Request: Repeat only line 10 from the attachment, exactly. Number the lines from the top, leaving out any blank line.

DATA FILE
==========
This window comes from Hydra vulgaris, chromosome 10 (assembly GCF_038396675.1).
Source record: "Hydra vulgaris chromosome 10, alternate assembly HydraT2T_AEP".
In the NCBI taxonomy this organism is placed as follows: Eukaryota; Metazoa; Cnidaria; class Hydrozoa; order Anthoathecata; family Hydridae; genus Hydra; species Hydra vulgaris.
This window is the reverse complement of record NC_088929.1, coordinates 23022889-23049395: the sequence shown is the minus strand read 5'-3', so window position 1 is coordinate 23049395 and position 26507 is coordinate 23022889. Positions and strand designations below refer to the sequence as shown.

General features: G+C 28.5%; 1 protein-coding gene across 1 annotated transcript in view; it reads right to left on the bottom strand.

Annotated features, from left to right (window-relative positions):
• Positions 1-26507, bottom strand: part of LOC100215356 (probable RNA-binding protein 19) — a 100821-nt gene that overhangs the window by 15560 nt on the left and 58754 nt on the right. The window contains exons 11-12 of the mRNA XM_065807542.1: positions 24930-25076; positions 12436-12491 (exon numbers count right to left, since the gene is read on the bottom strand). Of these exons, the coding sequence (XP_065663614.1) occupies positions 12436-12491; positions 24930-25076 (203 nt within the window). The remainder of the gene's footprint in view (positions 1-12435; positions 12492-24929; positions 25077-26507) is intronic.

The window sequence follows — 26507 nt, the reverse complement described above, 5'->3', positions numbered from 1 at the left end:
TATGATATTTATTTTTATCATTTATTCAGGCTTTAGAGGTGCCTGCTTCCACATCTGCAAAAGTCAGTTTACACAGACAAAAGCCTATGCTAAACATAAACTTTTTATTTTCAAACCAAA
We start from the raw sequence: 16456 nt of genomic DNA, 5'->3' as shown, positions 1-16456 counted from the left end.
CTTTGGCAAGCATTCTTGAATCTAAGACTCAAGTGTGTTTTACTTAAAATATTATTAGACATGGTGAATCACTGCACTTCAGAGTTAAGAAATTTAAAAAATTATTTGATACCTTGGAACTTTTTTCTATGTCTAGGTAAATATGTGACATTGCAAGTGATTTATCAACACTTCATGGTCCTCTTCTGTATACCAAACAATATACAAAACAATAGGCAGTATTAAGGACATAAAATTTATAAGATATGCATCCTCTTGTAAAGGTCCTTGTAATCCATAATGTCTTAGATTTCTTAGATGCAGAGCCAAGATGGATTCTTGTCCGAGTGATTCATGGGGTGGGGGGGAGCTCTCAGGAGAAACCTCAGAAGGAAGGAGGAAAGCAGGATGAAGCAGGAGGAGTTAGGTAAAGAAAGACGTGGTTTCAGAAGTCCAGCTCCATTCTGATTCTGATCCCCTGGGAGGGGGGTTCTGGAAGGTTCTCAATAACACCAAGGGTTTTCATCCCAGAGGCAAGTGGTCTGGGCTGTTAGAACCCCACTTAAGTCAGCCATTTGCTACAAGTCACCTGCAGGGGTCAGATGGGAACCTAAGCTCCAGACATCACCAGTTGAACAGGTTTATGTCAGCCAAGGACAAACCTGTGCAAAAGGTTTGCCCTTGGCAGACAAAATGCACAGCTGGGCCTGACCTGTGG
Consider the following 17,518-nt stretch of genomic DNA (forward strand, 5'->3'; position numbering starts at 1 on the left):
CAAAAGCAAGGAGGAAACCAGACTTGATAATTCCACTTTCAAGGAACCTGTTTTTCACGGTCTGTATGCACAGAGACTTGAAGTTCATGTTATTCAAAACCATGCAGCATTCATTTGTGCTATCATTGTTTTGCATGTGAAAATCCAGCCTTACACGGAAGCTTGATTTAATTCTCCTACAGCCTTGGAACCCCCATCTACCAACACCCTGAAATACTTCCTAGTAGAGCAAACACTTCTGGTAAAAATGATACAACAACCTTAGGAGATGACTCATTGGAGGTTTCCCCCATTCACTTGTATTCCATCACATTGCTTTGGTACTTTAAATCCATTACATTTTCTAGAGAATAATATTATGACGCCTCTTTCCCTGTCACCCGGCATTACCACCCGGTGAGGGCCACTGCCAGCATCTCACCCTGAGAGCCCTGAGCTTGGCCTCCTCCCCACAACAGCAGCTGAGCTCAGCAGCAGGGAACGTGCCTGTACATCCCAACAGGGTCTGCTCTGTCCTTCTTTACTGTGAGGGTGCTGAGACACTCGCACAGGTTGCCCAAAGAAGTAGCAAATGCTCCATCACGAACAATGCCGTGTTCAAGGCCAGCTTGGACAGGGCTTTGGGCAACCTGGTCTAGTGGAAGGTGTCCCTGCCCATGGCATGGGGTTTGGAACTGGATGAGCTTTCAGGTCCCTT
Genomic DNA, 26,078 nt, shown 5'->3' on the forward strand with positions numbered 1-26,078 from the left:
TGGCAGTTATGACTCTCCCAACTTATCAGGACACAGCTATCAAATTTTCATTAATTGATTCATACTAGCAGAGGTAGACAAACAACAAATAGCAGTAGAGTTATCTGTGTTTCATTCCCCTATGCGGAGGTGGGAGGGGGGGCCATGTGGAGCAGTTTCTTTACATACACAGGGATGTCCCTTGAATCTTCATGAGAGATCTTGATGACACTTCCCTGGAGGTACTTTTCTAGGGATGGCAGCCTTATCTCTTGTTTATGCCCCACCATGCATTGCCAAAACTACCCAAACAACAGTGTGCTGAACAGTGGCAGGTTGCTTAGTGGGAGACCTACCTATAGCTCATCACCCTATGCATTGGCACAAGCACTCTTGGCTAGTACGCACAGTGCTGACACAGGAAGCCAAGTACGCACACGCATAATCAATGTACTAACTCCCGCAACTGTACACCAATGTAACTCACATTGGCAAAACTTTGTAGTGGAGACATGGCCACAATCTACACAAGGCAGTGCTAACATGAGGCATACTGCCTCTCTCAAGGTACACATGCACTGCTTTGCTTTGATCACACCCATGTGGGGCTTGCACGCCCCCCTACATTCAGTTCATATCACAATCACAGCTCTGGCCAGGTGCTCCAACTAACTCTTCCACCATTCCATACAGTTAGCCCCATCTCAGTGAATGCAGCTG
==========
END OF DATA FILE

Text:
We start from the raw sequence: 16456 nt of genomic DNA, 5'->3' as shown, positions 1-16456 counted from the left end.